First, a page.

Over the last 9 years I have had 5 foster kids come thru my home. Most of them stayed for at least 2 years or more. They all had different issues but at some point were all on medications. I agree that we as fosterparents need to be included in the discussion of taking them off of a medication. We are the ones with them day in and day out. We see the benefit they have on them. If they are working why change it.

Medication

Desiree9157's picture

I believe that when you open your home to a foster child, that child should be treated as if he or she is your own. when my foster daughter came to live with me, I ensured that I obtained full knowledge and understanding of her medications and what they were for, it is VERY important to manage their medication correctly, because you are responsible for giving the child the medication as well as keep a log to track when the medication was given to ensure that the correct doses are give and the correct time. It is also important to monitor the child once medications have been given to them to ensure that there aren't any bad effects that the child feels after taking it and if so, it is your responsibility to speak on their behalf for them if you feel something is wrong or if maybe it is not helping and other medication may be needed.

Participation

ncsaint's picture

We had an 11 year old foster boy who had several emotional problems. We asked the Case worker if she would allow him a psychiatrist to review him. She emphatically stated no. She immediately stated that she does not believe in drugs or the use of drugs for children. I understand that there are cases of over medication or being medicated for no reason. But there are times when medication is needed. Because the case worker refused to work with us we had to ask that the boy be re-homed. We were sad and disappointed because we could have worked with the child if we could have gotten the help ourselves.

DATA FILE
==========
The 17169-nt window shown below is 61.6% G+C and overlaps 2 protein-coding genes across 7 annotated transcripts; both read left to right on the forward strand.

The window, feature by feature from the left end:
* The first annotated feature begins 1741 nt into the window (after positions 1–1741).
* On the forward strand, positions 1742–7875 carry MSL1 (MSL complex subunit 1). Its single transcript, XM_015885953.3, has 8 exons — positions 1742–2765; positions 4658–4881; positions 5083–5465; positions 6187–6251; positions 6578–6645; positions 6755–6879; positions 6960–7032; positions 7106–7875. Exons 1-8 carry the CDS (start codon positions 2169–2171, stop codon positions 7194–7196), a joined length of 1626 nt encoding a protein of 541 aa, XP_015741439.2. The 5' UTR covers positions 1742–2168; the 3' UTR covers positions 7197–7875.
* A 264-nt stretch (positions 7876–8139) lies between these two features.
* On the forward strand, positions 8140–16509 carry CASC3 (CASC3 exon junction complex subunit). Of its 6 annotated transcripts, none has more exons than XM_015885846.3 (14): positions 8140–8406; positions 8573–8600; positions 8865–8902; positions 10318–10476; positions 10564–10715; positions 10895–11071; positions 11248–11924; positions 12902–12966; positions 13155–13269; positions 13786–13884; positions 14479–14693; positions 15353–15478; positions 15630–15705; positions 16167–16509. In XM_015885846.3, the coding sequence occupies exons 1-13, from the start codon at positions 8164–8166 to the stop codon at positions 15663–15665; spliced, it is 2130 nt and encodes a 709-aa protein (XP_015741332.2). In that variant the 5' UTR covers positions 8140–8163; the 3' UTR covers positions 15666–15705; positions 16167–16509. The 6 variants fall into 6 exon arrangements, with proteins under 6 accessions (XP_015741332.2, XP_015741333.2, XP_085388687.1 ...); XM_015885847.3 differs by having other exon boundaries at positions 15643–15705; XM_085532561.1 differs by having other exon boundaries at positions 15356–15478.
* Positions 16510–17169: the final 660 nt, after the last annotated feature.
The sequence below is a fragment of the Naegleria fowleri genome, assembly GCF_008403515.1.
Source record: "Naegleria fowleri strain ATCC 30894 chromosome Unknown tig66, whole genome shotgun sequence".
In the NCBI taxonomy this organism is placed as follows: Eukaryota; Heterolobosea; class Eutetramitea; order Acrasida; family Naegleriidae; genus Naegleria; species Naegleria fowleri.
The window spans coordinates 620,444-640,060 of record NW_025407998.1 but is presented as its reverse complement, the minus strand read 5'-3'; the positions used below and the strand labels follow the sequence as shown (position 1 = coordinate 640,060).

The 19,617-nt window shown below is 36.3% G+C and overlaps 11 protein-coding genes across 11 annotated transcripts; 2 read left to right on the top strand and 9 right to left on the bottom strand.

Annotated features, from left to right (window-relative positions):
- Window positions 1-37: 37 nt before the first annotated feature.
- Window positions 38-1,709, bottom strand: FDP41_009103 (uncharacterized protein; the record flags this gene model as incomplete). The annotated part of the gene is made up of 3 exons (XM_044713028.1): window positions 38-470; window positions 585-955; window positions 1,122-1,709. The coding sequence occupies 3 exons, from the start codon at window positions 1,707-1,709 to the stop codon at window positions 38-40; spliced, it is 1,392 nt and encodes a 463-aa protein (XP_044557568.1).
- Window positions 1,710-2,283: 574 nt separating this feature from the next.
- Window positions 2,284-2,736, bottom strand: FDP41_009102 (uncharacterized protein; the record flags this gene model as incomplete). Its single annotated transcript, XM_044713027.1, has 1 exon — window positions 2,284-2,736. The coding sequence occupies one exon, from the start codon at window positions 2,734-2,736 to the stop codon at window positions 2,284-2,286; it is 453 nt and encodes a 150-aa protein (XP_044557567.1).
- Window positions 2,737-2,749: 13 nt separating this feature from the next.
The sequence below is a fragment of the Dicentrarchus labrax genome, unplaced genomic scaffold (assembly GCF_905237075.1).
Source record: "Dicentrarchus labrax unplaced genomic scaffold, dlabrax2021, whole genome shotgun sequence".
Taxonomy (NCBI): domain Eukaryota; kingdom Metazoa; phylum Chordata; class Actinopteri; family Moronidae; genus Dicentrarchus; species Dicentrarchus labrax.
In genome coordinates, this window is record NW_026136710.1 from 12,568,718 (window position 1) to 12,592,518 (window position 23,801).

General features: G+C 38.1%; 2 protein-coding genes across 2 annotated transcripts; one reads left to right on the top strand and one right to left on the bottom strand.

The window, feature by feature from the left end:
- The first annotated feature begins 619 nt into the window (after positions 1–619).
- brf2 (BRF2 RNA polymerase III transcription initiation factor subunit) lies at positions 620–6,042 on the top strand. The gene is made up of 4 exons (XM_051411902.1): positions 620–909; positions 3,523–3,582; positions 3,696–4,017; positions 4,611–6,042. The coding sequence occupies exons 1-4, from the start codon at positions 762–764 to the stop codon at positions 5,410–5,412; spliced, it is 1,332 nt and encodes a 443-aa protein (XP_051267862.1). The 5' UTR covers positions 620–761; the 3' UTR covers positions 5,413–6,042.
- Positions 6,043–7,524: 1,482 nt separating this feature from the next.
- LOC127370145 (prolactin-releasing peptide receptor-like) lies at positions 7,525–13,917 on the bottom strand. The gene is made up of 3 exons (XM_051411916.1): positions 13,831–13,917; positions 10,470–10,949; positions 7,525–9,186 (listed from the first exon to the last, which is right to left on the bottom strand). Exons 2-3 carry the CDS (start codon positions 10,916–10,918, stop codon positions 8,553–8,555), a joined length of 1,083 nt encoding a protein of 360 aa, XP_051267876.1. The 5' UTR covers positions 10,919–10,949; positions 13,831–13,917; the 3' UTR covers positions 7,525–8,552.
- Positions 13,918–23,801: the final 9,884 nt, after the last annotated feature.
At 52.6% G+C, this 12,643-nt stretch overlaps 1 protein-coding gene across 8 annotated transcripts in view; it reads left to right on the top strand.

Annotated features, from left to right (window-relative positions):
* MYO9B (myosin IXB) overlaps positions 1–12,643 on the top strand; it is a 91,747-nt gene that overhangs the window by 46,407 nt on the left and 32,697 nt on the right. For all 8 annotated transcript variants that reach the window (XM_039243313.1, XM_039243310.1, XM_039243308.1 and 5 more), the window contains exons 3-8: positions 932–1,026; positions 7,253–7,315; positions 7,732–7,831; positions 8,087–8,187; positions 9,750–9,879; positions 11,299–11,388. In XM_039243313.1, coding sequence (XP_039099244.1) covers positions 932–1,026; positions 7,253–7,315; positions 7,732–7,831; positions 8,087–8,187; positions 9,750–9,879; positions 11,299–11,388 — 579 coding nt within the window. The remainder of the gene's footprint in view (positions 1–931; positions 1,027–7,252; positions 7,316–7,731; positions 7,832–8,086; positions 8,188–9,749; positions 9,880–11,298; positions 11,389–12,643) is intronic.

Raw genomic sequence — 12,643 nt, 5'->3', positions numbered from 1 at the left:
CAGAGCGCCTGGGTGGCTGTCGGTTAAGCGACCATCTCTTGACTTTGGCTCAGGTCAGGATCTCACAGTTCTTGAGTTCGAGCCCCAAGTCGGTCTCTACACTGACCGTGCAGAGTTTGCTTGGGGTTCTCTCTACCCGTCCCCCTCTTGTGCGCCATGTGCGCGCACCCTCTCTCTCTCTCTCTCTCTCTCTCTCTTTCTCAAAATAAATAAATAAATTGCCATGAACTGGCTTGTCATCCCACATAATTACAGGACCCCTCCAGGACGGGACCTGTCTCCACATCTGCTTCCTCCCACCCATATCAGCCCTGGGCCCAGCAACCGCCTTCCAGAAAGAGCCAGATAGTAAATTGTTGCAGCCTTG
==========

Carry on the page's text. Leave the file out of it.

Medication

deybarry01's picture

I currently have a 10 year old boy in my home. He was on 4 different meds when he was placed with me 7 months ago. He was showing improvement so the case worker and doctor took him off 1 of the meds. The next month the doctor decided to take him off of another med. This turned out to be a very bad decision. After 3 weeks he was put back on the meds. I feel like I should have been consulted when removing the meds because I'm with him everyday. Foster Parents see the day to day behavior and moods so our input is needed.

Participation

dewbabyt's picture

When a child is placed in your home you should treat this child as if they were your own. Being completely involved in their medication management is vital. You are responsible for giving the child the medication and need to educate yourself on the risks and side effects of these meds. If you feel something isn't right or they are on a medication they shouldn't be then you need to step up and be their voice

Medications and youth

1biochild's picture